October 17, 2012 by markstani
Istanbul, 1977: a May Day parade is brutally suppressed in Taksim Square. Fingers are pointed at the conservative government, at fascists, at competing left-wing factions. The scent of revolution is mixed with gunsmoke. It is a city braced for violent change.
Oak, eighteen, a boarding school student, has gone along for the ride. Bewildered when the parade turns nasty, he is plucked from danger by a girl two years older than himself, with a pistol and a revolver and ‘dark and angry’ eyes. Her name is Zuhal. As Turkey escalates towards a military coup, her fleeting presence in his life will obsess Oak, shaping his ideas and values, challenging his political beliefs, and luring him deeper into an invariably violent world.
Black Sky, Black Sea (pub. MacLehose Press) is Izzet Celasin’s first novel. One would assume it lends heavily from personal experience: a left-wing activist, Celasin was imprisoned after the 1980 coup, and moved to Norway in 1988 as a political refugee (incredibly, he first wrote this novel in Norwegian, from which is was subsequently, faultlessly translated by Charlotte Barslund).
If you’re wondering at this point whether a novel about internal conflict in seventies Turkey can really cut a swathe through your reading pile, let me assure you: this is a book that mocks preconceptions, unfurling into a zappy, racy and above all extremely human story of urban guerrillas, and yet, for all its deceptive simplicity, one which begs fundamental questions about the very nature of revolution itself: the contradiction between genuine idealism and a desire simply to belong; the hypocrisy in using a gun to promote peace and harmony.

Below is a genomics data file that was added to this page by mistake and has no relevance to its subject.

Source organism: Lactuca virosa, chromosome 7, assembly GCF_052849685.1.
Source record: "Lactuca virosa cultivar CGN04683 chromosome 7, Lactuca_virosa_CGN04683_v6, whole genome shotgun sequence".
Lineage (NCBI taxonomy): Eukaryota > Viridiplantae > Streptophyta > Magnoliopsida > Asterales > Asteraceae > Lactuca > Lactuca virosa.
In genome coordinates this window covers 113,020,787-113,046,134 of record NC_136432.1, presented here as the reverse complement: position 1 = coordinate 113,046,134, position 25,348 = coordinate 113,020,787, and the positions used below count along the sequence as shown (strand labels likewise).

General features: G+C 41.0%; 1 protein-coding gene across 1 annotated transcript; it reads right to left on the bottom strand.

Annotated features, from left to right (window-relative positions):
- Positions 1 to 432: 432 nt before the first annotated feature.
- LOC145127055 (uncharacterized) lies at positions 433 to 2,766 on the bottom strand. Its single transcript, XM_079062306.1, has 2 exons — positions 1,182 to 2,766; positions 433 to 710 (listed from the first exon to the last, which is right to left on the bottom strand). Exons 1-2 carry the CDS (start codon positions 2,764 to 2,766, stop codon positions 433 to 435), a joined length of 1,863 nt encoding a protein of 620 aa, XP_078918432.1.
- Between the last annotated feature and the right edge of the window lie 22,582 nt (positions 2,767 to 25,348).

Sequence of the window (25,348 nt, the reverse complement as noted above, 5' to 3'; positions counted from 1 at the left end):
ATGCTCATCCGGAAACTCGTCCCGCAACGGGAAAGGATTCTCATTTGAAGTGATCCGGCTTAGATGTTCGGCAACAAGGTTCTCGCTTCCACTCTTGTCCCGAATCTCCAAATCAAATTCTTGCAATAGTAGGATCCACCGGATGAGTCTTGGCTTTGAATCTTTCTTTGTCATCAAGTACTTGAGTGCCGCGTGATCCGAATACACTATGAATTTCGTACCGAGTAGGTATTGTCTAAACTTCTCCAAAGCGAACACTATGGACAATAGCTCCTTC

Zuhal’s convictions gradually lure Oak from his quiet home life, where he lives with his mother and assumes he will one day marry Ayfer, a sweet, quiet girl from an opposite tenement block. Zuhal remains tantalisingly out of reach, and while she kindles a political flame in Oak, it is one increasingly at odds with her own, more aggressive vision of the path to a socialist Utopia.
‘I was just one person on the planet who wanted to live in eternal peace, surrounded by poetry, music and love,’ declares Oak, and yet at the same time: ‘I fantasised about.. being an urban guerrilla in the back seat of a car on a murky day, pistol by my side, waiting impatiently to strike at a target. Or in the mountains, resting around a campfire with a Kalashnikov in my lap. I could see how the romanticism of this would appeal to most of my peers because such fantasies always ended before any blood was spilt.’
Therein lies the heart of a contradiction which will pull Oak in Zuhal’s wake, immersing him further in the deadly world of fascist thugs and military prisons as the regime imposes curfews and flexes its muscles for the coup that is to follow. At the same time, Oak’s story becomes increasingly personal as, if you like, his own internal revolution takes place: torn between regular girls and the absent guerrilla just as much as he struggles with two distinct political dogmas; flooded with feelings of jealousy, inadequacy and most of all rage at a society that has nourished such turmoil.
‘Black Sky, Black Sea’ is a superb, gripping book. In some respects, it is only after you shut it that its real cleverness becomes apparent, as those questions about the dichotomies in political activism refuse to dissipate: lingering in corners of your mind like wisps of gunsmoke over a battered city square.